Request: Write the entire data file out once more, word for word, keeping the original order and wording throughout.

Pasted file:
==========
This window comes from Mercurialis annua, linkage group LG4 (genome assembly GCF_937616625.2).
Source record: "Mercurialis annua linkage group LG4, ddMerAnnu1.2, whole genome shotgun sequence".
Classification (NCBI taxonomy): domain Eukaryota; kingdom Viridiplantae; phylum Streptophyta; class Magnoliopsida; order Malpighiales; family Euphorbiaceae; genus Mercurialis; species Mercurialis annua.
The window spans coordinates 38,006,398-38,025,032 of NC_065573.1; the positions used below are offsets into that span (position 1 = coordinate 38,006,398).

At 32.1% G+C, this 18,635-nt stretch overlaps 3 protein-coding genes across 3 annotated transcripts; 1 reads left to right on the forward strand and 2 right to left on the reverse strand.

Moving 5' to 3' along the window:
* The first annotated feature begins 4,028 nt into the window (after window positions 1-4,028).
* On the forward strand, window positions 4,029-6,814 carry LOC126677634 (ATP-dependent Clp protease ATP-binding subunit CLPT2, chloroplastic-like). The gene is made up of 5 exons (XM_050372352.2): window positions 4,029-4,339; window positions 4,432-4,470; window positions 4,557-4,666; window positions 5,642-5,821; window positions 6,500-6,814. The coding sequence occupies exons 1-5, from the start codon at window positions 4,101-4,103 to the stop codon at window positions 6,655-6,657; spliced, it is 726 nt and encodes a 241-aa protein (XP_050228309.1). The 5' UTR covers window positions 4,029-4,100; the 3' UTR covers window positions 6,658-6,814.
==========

This window comes from Mercurialis annua, linkage group LG4 (genome assembly GCF_937616625.2).
Source record: "Mercurialis annua linkage group LG4, ddMerAnnu1.2, whole genome shotgun sequence".
Classification (NCBI taxonomy): domain Eukaryota; kingdom Viridiplantae; phylum Streptophyta; class Magnoliopsida; order Malpighiales; family Euphorbiaceae; genus Mercurialis; species Mercurialis annua.
The window spans coordinates 38,006,398-38,025,032 of NC_065573.1; the positions used below are offsets into that span (position 1 = coordinate 38,006,398).

At 32.1% G+C, this 18,635-nt stretch overlaps 3 protein-coding genes across 3 annotated transcripts; 1 reads left to right on the forward strand and 2 right to left on the reverse strand.

Moving 5' to 3' along the window:
* The first annotated feature begins 4,028 nt into the window (after window positions 1-4,028).
* On the forward strand, window positions 4,029-6,814 carry LOC126677634 (ATP-dependent Clp protease ATP-binding subunit CLPT2, chloroplastic-like). The gene is made up of 5 exons (XM_050372352.2): window positions 4,029-4,339; window positions 4,432-4,470; window positions 4,557-4,666; window positions 5,642-5,821; window positions 6,500-6,814. The coding sequence occupies exons 1-5, from the start codon at window positions 4,101-4,103 to the stop codon at window positions 6,655-6,657; spliced, it is 726 nt and encodes a 241-aa protein (XP_050228309.1). The 5' UTR covers window positions 4,029-4,100; the 3' UTR covers window positions 6,658-6,814.